Objective for this Page: To summarize stasimon 4, to comment upon the chorusís blindness, and to analyze the chorus's effect on the reader.
The chorus invokes others who have suffered a fate similar to Antigone's. Danae was locked in a cell by her father because of a prophecy that her son would kill him (sort of like Oedipus and Lauis but with a generation in between). Zeus, the story goes, visited her as golden rain and impregnated her anyway.
Nothing can save us from our fate.
Lycurgus mocked Dionysus and the Muses. Dionysus later returned to that king's realm, drove him insane, and chained him to a rock. According to Classical Mythology Online, scroll L, his people "tore him apart."
Finally, the chorus tells of the children of Phineus, king of Salmydessus, who had children by a woman named Cleopatra, daughter of the north wind (not the later one who knew Caesar); these children were blinded at the instigation of Phineus' second wife, for whom he had abandoned Cleopatra, whom he left chained in a stone tomb. She was daughter of a god, but even to her fate was hard.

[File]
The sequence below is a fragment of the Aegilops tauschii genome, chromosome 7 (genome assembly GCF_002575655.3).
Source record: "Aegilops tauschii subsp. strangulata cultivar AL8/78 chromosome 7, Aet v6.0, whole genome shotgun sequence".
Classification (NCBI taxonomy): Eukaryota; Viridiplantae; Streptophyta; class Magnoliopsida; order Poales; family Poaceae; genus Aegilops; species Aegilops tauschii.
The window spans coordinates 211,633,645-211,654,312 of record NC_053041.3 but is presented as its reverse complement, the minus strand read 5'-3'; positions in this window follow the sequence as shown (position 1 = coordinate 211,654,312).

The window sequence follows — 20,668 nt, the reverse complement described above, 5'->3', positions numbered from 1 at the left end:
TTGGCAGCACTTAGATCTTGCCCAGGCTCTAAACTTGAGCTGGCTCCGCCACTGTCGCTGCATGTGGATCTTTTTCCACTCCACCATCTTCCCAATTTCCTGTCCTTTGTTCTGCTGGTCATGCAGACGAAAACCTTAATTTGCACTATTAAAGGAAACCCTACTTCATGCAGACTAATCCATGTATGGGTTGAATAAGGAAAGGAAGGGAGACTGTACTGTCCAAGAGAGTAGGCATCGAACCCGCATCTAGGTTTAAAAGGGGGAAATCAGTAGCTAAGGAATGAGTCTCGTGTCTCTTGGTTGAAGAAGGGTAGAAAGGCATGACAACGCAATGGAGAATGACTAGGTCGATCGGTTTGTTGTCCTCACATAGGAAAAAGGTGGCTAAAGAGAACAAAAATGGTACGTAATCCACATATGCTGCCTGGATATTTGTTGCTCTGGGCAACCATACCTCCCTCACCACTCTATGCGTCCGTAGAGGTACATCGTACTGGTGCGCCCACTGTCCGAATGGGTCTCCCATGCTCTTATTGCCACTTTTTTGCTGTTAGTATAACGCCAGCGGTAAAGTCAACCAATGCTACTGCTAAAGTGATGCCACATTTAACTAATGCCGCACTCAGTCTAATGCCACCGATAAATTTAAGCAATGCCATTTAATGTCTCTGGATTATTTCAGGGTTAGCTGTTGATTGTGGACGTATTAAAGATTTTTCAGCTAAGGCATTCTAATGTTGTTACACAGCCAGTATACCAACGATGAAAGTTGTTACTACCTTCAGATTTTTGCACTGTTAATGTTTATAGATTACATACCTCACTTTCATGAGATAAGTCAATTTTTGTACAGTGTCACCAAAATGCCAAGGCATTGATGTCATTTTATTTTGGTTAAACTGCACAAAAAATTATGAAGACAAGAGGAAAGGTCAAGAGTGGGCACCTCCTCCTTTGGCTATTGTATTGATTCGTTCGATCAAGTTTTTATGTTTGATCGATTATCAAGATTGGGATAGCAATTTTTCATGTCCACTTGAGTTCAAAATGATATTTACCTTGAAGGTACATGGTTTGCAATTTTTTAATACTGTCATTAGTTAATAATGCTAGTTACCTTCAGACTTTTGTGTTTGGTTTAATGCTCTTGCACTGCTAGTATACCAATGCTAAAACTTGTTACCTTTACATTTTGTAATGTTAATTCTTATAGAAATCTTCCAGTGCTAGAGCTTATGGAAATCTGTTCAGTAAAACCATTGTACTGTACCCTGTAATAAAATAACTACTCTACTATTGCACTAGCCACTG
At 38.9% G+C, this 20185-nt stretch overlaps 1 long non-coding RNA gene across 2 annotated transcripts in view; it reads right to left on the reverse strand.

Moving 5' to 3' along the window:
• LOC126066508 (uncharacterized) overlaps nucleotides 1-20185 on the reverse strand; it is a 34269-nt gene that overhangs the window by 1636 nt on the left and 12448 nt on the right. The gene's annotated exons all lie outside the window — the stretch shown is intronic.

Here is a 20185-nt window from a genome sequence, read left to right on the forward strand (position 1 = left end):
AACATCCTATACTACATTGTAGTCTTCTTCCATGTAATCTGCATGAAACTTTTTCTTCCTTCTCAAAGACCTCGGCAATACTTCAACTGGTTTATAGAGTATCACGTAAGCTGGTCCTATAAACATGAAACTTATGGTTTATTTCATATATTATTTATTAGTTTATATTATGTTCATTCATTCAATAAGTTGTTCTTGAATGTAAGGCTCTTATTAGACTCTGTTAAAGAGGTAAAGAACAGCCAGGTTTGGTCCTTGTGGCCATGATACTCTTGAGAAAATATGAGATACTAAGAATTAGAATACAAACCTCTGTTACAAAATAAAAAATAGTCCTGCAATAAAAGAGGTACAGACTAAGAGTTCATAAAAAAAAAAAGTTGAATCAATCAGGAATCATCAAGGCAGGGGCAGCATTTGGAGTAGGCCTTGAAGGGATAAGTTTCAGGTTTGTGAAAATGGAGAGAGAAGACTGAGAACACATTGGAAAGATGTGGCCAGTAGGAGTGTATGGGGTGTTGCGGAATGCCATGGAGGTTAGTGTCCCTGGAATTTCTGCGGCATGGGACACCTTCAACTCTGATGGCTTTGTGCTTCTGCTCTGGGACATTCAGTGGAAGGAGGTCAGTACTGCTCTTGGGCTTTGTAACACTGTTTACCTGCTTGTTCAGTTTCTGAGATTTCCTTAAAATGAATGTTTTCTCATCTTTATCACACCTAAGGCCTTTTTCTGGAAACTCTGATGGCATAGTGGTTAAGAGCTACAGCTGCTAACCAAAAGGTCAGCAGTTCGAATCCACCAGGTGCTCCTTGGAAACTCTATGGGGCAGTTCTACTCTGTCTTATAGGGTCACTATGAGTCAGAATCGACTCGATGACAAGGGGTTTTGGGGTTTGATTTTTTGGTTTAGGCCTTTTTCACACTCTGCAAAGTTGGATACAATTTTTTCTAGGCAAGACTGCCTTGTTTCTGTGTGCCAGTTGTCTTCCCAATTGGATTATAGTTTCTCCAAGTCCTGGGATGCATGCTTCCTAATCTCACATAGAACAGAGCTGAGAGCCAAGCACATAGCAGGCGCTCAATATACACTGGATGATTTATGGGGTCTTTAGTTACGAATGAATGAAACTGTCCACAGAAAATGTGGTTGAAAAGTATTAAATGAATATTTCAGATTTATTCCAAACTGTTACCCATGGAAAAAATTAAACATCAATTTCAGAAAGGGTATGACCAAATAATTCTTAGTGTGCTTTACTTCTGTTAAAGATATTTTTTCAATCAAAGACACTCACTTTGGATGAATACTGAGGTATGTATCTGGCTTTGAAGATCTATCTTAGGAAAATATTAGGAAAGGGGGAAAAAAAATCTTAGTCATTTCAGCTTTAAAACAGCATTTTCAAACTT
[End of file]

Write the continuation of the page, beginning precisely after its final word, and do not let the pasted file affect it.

Yo, chorus! Wake up! The gods, or "fate," didn't do this to Antigone; Creon and his chicken soldiers did! Fate, schmate. Mean, self-serving creatures did these things to mortals or fellow humans who seemed to threaten them in some way. Two of the victims are women, and the agents who murdered them were a father and a husband. By implication, this is the company of villains to which Creon belongs.
Assessment: Choose a study question and respond in a paragraph, citing evidence from the play to support your point(s).
This instructional web was made in July, 2002, by Prof. Eric Hibbison, who is solely responsible for its content.